Secondly it is the quality of that experience – just by continuing to focus on the core of what we do and doing it better.
We are looking into how we can leverage the unique strengths that we have as a multi-service platform. We have Uber Eats, Uber Rides and we're continuing to launch new products. We put a lot of effort into working out how we can make all of these products tie together – not only rewarding loyalty in one service but we actually rewarding it across services. There's nothing that's been launched or announced to date but this is an area we're investigating a lot because we know that that it plays to our strengths.
QSR Media: How do you go about launching yourselves in a new city?
We need restaurant partners to work with so we typically start by letting them know that we're coming and that we're looking to partner with them. And then as we get closer to launch date, we begin developing our courier networks- essentially making sure that we find and attract the number of couriers we need to support the business in a given location. Once that’s ready to go, we typically try to make sure there's a date by which we have enough restaurants that partner with us, enough couriers to sustain the business and make a big splash.
QSR Media: Can you tell me about Uber Eats interaction with the overall Uber brand?
The overall brand itself is obviously of huge benefit to us - when we started, we were able to connect and communicate to the millions of riders that have trusted Uber to move them around, telling them about Uber Eats. Aside from this, our base infrastructure, with its technology, means that we are able to support a large-scale business, and that is due to our relationship with Uber.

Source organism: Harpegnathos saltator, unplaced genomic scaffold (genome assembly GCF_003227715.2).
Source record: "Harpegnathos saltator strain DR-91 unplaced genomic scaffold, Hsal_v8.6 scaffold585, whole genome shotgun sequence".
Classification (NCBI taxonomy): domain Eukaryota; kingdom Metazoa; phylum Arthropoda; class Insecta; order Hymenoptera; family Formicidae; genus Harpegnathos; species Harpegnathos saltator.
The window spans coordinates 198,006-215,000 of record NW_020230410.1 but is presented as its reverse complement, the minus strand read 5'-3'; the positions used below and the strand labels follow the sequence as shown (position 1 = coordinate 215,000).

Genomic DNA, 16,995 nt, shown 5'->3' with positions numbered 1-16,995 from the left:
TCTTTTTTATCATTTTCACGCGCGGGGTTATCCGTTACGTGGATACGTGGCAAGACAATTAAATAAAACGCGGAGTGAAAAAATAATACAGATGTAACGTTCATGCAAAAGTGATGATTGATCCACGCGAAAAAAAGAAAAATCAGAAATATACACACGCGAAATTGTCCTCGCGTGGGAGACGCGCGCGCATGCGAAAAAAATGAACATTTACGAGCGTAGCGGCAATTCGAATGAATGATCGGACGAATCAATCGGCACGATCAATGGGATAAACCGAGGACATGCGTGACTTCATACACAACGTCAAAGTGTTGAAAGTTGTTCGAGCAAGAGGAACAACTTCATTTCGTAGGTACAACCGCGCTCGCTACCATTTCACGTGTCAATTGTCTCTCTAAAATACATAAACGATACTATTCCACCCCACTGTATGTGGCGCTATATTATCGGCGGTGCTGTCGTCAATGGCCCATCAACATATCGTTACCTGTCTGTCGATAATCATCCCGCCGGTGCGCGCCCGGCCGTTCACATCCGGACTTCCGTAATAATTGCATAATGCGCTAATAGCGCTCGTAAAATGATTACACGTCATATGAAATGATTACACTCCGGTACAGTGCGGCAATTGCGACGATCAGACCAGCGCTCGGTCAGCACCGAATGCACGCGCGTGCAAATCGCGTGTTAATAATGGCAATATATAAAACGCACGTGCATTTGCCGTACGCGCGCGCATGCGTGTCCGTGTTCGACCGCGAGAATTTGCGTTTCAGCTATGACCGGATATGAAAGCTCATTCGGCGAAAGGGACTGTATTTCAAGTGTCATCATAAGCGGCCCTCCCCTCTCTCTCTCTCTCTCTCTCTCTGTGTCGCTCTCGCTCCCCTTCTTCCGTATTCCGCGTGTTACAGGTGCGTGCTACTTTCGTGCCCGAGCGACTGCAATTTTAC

The businesses themselves are run quite separately though: the couriers, the delivery and food are dedicated to Uber Eats; they're not shared with Uber Rides.
QSR Media: There have been a number of court cases on employee rights in the so called 'gig economy'. Where does Uber Eats stand on this? What do these rulings mean for you?
We feel extremely confident of our position because of our model. We've learned a lot from the ride business about building a tool and building a model that genuinely fully embraces the fact that the couriers we work with are independent contractors. They are self-employed and they are using the app as flexibly as they possibly can. What it means is you're free to log-in whenever and wherever you want. There are no shifts, there are no hour requirements.
Broader industry trends are clearly something we focus on. It's clear that there is a governmental focus on what's going on today with self-employment and the so-called “gig economy” and as Uber – both Rides and Eats – we shared our view on the future of work with the government as part of their consultation on self-employment. We're very proactive in contributing to shaping the future.
(Photo credit: Uber Eats Facebook page)
Do you know more about this story? Contact us anonymously through this link.